This image was on the website, Social Times, which has articles about games, apps, social media and other advertising and marketing topics. The purpose of the graphic was for informational and functional purposes. Since the two teams playing in this NBA playoffs were both in the southern part of the United States, it was obvious that the most tweets would be coming from people in nearby states. Since the two infographics are very similar, it would have been helpful if the article gave more of a description discussing the differences in the maps. Also the title of the article was “26.7 Million Tweets Sent During NBA Finals, 150,000 Tweets Per Minute Game 7 Peak” which could not be gathered from these tweet maps. The legend for the maps stated that the different colors represented the number of tweets per million population, so if the audience is not familiar with the population of each states, then it would be impossible to infer how many tweets actually were coming from those states. Since there was no caption for the two maps and they looked relatively similar, this was an ineffective way to compare tweets about the two teams unless the purpose was to show that there was no significant difference between the numbers of tweets about each team.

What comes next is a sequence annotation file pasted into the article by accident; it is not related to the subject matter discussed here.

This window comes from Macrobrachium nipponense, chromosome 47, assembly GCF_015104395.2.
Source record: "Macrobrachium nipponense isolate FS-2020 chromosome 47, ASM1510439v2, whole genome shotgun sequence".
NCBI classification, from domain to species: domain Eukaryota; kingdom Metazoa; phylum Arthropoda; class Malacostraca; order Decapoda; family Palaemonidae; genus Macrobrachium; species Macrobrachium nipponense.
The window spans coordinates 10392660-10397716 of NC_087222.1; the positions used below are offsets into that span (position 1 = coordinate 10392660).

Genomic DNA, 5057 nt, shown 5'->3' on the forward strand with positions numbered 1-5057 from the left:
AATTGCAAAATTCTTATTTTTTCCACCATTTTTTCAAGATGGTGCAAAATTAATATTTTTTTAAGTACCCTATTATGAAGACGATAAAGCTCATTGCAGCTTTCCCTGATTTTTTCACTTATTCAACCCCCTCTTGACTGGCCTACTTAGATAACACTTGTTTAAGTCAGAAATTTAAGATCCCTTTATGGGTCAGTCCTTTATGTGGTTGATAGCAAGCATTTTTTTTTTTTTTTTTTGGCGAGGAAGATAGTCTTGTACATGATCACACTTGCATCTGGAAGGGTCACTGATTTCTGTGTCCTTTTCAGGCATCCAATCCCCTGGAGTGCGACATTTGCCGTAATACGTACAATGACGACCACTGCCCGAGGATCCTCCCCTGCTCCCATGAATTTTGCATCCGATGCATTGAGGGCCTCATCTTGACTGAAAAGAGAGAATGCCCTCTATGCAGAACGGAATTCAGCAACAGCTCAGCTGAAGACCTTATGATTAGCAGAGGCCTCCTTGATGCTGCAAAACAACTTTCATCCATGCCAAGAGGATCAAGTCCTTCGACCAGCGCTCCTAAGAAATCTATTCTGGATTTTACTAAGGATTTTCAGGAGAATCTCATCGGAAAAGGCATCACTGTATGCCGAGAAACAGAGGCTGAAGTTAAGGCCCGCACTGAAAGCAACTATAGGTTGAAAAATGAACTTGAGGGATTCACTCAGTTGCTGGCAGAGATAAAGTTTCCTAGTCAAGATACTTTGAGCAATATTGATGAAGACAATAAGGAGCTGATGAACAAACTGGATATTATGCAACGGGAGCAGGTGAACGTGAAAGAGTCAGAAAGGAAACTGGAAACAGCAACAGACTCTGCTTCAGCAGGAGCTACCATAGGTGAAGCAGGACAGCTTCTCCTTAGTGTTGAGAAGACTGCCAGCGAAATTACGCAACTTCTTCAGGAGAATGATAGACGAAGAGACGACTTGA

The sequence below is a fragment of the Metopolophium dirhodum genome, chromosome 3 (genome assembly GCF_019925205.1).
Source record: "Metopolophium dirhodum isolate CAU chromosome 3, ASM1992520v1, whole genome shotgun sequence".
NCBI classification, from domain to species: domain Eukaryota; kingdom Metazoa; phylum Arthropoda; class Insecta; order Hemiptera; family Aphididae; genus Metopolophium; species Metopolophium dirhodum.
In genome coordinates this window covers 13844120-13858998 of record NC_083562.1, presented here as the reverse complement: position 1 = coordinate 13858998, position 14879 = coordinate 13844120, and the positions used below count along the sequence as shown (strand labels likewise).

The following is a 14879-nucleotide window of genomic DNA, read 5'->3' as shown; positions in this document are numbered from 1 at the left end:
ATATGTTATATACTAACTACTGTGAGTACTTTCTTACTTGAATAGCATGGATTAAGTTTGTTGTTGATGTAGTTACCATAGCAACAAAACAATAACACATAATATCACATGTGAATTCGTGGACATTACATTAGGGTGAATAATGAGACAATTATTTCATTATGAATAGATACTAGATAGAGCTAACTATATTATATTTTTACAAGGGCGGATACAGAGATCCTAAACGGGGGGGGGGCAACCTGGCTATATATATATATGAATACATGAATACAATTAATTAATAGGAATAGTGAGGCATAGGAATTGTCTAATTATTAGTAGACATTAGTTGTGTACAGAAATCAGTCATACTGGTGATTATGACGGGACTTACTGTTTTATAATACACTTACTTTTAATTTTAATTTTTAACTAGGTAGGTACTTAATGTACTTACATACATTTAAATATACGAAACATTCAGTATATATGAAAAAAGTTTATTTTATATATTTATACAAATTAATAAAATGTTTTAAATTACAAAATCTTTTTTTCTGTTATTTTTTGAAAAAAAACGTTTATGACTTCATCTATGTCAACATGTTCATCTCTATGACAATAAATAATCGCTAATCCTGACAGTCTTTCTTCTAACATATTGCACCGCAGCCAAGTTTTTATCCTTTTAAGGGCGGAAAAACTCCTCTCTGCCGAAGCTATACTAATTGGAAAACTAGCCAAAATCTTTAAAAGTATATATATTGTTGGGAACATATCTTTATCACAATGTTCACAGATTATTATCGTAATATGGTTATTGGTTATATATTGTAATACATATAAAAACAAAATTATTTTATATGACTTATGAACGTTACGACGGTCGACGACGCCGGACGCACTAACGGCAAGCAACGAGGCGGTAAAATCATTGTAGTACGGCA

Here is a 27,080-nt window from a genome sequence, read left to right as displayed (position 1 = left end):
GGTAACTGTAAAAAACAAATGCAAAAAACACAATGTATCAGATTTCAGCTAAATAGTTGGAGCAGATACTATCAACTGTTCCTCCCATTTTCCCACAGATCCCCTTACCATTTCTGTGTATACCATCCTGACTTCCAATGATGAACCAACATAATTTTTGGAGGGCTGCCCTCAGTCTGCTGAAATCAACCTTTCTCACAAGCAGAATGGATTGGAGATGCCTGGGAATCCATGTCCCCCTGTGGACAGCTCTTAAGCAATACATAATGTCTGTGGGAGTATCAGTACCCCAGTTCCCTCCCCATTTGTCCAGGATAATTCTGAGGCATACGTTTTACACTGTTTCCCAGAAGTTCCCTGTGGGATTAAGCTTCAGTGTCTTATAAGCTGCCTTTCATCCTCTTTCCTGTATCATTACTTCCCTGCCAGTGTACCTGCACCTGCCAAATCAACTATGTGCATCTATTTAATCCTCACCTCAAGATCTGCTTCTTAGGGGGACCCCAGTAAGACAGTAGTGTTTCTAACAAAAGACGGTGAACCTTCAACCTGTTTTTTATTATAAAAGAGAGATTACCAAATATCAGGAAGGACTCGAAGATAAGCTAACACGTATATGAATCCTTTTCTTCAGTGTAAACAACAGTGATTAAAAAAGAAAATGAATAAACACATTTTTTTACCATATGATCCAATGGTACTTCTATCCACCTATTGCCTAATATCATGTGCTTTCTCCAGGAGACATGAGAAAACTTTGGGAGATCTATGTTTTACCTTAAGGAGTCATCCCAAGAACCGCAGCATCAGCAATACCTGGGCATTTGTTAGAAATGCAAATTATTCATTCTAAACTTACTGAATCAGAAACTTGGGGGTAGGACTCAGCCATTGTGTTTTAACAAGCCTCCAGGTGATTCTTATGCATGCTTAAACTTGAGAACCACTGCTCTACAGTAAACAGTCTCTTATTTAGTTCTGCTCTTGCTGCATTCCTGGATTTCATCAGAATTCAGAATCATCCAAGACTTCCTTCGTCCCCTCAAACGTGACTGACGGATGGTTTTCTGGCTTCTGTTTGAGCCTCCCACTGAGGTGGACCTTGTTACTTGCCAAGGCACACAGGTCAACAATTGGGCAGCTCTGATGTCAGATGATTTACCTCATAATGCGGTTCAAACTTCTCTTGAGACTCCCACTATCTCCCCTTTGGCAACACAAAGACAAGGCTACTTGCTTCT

Twitter has become a main source of measuring the popularity of a topic or event, even more so in recent years than television views. The next images are three twitter references to the same period in time, when several upsets happened within a couple of days of the NCAA basketball tournament. March Madness is called that for a reason, and after several upsets, twitter blew up with statistics.
SportsCenter is considered one of the more reliable news sources about sports via internet and television, under the ESPN network. It has 16.5 million followers.
Bleacher Report is a digitally based company solely online and has 1.73 million followers; it is known for its opinion articles and is known to have bias.
Parody accounts have been created as well such as NotSportsCenter, which relays a more humorous take on sports events and news, sometimes either exaggerated or fictional and it has 342,000 followers. Hashtags like #MarchMadness are used so that users can see other related tweets from public users.
As a head Sports Editor for Wake Forest University’s Old Gold and Black Newspaper, Michael McLaughlin talks about how messages have to change depending on the channel that is being used. For example in print version, headlines are more traditional and formal but online, “numbers, words such as ‘how’ and ‘why’ and personalizing the headline work well.” Social media is allowed to use more conversational and personal language in order to capture the attention of readers who are likely scrolling through pages of articles or posts.